The mystical and magical creation powers of rain appear time and again in different cultures throughout history. Yes, admittedly, I no longer believe in them. However, rain – or more simply, water – is vital to life. Sadly, whenever I think of rain it’s a 50-50 shot at C.C.R. or that fucking – albeit catchy as hell – Luke Bryan song.
While straining the hippocampus to recollect previous precipitous fishing experiences, I generally associate the rainy days with good days. Even with moist, wrinkled, and frozen extremities, leaky rain jackets, and a mildew scented car interior that takes days to dry out, rainy days fly fishing seem to be some of the best. Why?
Well, for starters, people are pussies. A generalization, I admit, but most would rather sit inside drinking hot tea while catching up on Gilmore Girls reruns rather than brave Mother Nature at her finest. Use caution of course; in no way do I endorse wading chest deep through a thunder storm or taking your grandfather’s heavily patched Old Towne through class IV rapids. Yet, a little rain, some wind, and cold temps shouldn’t sway you from hitting the water. If anything -and my previously stated generalization proves correct – this forecast thins out the crowd.
I’m no scientist, so I’ll leave the hypothetical, correlation based, research methods to the professionals. Barometric pressure, tides, and such, also rank above my feeble mind’s threshold of graspable concepts.
So, to keep it simple, rain stirs up oxygen in a body of water. Rain water – mostly hydrogen and oxygen – enters the river, lake, etc…leading to more oxygenated fishies. More oxygen = more activity. Think about a football player sucking wind on the side line throwing a mask over his face to increase airflow. Similar idea here.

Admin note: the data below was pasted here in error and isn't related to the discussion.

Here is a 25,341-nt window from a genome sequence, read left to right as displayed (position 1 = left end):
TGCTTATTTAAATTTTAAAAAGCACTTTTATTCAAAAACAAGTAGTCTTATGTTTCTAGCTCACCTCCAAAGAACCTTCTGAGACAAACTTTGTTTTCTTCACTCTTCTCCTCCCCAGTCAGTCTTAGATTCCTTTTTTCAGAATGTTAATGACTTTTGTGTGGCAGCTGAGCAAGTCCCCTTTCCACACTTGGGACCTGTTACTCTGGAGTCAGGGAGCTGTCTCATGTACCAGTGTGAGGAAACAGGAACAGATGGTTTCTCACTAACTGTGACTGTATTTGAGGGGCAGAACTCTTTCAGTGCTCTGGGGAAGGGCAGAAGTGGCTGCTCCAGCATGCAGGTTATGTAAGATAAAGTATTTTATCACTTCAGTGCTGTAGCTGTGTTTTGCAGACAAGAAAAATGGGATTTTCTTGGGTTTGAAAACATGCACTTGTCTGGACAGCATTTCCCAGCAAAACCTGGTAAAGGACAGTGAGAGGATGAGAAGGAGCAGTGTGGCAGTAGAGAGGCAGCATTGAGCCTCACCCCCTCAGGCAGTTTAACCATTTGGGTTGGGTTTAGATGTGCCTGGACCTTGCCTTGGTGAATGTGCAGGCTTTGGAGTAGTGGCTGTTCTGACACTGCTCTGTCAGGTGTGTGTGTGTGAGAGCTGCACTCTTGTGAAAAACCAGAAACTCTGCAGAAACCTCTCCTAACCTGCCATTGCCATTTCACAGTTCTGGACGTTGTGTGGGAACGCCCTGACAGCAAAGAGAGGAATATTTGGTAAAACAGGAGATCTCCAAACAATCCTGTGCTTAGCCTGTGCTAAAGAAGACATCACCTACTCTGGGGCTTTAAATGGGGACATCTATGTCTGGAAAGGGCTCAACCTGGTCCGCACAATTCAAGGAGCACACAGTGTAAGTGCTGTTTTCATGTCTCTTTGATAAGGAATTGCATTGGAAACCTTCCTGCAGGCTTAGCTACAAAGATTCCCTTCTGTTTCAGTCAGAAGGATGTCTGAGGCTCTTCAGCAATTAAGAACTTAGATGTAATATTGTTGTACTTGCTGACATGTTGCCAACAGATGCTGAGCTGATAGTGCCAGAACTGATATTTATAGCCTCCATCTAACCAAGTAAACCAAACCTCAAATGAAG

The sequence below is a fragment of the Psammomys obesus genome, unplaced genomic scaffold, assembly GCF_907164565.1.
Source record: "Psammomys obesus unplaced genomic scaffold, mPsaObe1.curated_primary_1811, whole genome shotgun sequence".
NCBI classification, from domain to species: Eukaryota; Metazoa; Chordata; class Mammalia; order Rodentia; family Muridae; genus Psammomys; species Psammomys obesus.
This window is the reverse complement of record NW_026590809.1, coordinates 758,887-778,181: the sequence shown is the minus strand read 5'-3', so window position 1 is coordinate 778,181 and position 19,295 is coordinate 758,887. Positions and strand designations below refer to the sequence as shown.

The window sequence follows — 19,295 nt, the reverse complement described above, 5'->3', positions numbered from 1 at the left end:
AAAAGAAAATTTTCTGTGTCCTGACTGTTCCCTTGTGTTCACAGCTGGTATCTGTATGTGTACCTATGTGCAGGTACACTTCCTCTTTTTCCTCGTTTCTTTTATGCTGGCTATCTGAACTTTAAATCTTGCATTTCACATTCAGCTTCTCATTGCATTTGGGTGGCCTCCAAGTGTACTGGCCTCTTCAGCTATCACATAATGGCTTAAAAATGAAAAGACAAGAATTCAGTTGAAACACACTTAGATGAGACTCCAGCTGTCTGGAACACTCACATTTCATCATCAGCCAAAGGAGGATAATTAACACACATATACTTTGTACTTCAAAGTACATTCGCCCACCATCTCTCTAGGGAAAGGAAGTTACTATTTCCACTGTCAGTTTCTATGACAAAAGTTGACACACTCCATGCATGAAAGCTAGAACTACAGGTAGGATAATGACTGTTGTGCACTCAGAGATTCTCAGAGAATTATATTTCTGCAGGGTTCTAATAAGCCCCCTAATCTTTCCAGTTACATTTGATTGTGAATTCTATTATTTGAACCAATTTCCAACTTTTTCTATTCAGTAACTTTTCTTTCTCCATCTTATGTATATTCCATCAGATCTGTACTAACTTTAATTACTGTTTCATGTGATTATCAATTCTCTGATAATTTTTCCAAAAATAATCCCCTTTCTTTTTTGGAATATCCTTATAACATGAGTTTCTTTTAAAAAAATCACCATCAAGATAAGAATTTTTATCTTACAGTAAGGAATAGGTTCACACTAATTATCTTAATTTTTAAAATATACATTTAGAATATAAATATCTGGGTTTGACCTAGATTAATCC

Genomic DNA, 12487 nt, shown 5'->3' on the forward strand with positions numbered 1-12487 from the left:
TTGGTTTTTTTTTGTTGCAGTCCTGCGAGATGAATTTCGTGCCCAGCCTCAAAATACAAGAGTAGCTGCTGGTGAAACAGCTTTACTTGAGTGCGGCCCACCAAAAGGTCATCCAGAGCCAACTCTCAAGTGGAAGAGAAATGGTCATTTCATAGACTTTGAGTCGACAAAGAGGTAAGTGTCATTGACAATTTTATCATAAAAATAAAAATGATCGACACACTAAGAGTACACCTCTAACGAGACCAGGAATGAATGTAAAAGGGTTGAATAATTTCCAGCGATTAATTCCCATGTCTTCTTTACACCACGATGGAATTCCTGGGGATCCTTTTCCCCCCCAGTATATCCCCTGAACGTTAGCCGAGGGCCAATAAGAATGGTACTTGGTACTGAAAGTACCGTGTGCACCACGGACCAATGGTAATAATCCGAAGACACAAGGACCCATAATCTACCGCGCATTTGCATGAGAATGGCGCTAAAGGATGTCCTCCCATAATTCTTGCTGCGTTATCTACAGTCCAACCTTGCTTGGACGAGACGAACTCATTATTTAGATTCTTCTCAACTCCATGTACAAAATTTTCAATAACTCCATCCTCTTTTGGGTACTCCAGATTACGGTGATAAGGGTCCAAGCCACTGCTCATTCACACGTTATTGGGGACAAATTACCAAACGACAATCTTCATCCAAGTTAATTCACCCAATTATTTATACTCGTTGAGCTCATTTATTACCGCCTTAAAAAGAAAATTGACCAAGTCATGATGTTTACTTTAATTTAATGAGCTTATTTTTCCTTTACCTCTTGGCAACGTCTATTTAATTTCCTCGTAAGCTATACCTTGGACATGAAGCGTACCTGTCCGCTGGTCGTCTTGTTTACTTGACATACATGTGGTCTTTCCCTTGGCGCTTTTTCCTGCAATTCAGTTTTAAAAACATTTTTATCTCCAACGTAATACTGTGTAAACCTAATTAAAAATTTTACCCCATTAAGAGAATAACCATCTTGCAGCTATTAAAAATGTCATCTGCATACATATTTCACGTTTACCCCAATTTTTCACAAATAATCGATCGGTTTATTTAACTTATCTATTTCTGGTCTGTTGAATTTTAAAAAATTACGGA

Increased runoff also causes more food to enter the water. When dinner is served, you eat it, right? Same goes for our fish friends. Small ditches fill will Slurpee cups, cigarette buds – don’t litter, asshole – and numerous dining options for our water dwelling counterparts. Also, rain soaked branches and bushes drop insects to eager bass, trout, etc… Thus leading to more food.
To wrap it up, less people fishing, increased fish activity, and an influx of food, should make for a memorable day. Experiment with techniques and fly choice – this is half the fun. My brother once told me, in order to catch a fish, you have to think like a fish. Granted, when he said this he was pretty wasted. Still, it makes sense. Recall the last time you went out. What worked? What didn’t? Think about why. The fish act a certain way for a reason – usually a simple one. So if you understand them, you’ll catch more. Go get wet, my friend.